Update on row width effects on soybean, K-State-USB-Kansas Soybean Project
There are still many questions about row spacing for soybean production. Our research information has found that narrow rows (15-inch or 7.5-inch) result in equal or greater yields compared to 30-inch rows when the yield environment is greater than 50 bushels per acre (regardless of planting date, seeding rate, or maturity). Below this yield threshold level, narrow rows tend to result in yields about equal to or slightly below (depending on the growing conditions, water status) yields in 30-inch row spacing. Narrow rows have several benefits such as early canopy cover, better light capture, improved weed control, and reduced erosion. Poor stands, however, are more common with narrow than with wider row spacing.
For the 2015 season, on-farm studies conducted in collaboration with the United Soybean Board and Kansas Soybean Commission showed a slight yield improvement with narrow rows (Fig. 1) in varying yield environments. Yields in narrow rows (15-inch) were higher at the Riley Co. (+2.7 bu/acre) and Franklin Co. sites (+1 bu/acre). Yields in narrow rows were slightly less at the Jefferson Co. site (-0.6 bu/acre).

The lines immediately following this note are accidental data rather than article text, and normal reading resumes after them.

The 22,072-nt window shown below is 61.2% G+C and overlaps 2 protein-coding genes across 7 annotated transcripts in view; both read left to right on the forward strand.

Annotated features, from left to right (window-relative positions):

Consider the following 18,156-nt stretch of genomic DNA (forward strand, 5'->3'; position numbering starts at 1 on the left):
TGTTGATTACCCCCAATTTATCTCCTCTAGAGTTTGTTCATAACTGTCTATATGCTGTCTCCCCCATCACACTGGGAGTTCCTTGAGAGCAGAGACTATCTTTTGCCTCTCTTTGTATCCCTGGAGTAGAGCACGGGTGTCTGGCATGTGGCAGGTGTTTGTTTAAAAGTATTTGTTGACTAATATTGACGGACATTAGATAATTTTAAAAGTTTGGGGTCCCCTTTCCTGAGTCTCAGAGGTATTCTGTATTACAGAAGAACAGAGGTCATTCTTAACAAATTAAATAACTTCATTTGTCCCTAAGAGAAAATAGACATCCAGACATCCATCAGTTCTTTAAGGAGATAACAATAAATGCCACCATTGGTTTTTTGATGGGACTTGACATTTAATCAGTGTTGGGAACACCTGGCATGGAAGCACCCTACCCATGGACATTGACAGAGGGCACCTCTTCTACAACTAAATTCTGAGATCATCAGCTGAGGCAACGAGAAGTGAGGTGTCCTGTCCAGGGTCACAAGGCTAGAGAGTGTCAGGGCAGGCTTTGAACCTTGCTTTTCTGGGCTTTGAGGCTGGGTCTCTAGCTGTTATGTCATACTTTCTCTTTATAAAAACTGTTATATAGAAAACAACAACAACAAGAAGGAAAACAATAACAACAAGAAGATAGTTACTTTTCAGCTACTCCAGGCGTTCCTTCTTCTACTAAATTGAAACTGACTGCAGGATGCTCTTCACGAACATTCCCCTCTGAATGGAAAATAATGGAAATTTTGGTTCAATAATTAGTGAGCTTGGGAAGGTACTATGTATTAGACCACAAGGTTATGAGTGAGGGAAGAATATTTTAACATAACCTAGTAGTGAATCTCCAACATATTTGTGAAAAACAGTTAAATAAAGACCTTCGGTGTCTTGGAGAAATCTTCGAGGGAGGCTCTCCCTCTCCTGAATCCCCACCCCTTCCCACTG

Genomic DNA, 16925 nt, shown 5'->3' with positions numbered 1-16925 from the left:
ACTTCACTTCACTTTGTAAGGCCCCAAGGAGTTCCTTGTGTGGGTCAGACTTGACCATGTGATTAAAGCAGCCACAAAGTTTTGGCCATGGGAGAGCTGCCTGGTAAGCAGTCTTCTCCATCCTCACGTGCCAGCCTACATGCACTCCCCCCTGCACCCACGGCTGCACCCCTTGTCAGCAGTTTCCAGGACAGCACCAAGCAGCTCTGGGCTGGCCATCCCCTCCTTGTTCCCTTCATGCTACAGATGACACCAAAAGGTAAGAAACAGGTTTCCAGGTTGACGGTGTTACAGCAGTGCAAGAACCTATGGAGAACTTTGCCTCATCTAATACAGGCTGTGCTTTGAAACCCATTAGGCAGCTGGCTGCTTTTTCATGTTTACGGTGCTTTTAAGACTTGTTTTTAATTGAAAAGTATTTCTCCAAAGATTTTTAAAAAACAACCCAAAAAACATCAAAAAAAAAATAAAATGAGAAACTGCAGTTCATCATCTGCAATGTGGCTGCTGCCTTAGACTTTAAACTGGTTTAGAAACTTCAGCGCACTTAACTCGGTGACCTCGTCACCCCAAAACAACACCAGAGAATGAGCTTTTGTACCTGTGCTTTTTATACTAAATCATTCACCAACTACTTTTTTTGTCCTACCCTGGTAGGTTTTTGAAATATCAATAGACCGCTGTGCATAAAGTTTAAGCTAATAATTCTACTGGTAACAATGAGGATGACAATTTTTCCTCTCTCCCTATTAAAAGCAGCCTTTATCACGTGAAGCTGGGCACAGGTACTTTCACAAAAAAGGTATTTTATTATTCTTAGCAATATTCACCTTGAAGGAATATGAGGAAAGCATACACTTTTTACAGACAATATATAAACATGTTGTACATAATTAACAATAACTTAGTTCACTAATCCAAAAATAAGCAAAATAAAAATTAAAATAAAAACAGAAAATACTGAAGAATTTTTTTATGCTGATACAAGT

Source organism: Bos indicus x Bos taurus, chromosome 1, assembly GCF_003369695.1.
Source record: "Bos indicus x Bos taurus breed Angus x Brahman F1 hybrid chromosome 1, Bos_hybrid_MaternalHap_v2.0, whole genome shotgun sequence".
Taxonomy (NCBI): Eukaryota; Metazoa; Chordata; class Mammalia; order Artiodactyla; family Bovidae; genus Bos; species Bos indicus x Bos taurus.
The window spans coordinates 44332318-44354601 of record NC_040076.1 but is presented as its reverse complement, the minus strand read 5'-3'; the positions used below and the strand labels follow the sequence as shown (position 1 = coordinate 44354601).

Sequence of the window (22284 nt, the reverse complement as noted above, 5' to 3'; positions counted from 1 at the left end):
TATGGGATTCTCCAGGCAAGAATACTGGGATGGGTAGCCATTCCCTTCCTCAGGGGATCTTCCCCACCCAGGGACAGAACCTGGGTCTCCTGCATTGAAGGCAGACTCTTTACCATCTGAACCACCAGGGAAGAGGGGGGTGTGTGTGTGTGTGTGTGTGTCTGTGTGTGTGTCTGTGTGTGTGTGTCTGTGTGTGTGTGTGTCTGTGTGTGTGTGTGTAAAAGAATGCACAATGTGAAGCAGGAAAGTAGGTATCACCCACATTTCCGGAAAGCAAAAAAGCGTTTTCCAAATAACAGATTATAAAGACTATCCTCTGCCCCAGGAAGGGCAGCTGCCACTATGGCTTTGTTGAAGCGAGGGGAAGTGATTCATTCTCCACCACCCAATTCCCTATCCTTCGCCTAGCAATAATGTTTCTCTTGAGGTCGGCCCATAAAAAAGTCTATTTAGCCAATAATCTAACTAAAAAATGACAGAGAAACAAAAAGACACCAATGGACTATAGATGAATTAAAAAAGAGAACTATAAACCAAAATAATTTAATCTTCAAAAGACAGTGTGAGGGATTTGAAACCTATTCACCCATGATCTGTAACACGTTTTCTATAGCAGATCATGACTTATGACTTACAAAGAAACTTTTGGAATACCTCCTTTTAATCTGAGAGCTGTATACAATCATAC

At the Riley Co. site the overall stand counts were about 6,000 plants/acre lower in 15-inch rows then 30-inch (final plant population of 122,000 vs. 128,000 plants per acre for 15-inch vs. 30-inch, respectively). The opposite trend was found at the Jefferson Co. site, where the stand count in 30-inch rows was 104,000 vs. 86,000 plants per acre in 15-inch rows. For the third site, Jefferson Co., the stand counts for 15-inch was lower by approximately 10,000 plants per acre as relative to the 30-inch row width (final plant population of 119,000 vs. 128,000 plants per acre for 15-inch vs. 30-inch, respectively).
Figure 1. Yield average by individual replication for row spacing trial (15-inch vs. 30-inch) for three locations across the state of Kansas (Riley Co., Franklin Co., and Jefferson Co.) during the 2015 growing season.
Overall, narrow rows provided a yield response ranging from -0.6 to +2.7 bu/acre. An additional benefit for narrow rows was enhanced early light interception and better weed control.
Ignacio Ciampitti, Crop Production and Cropping Systems Specialist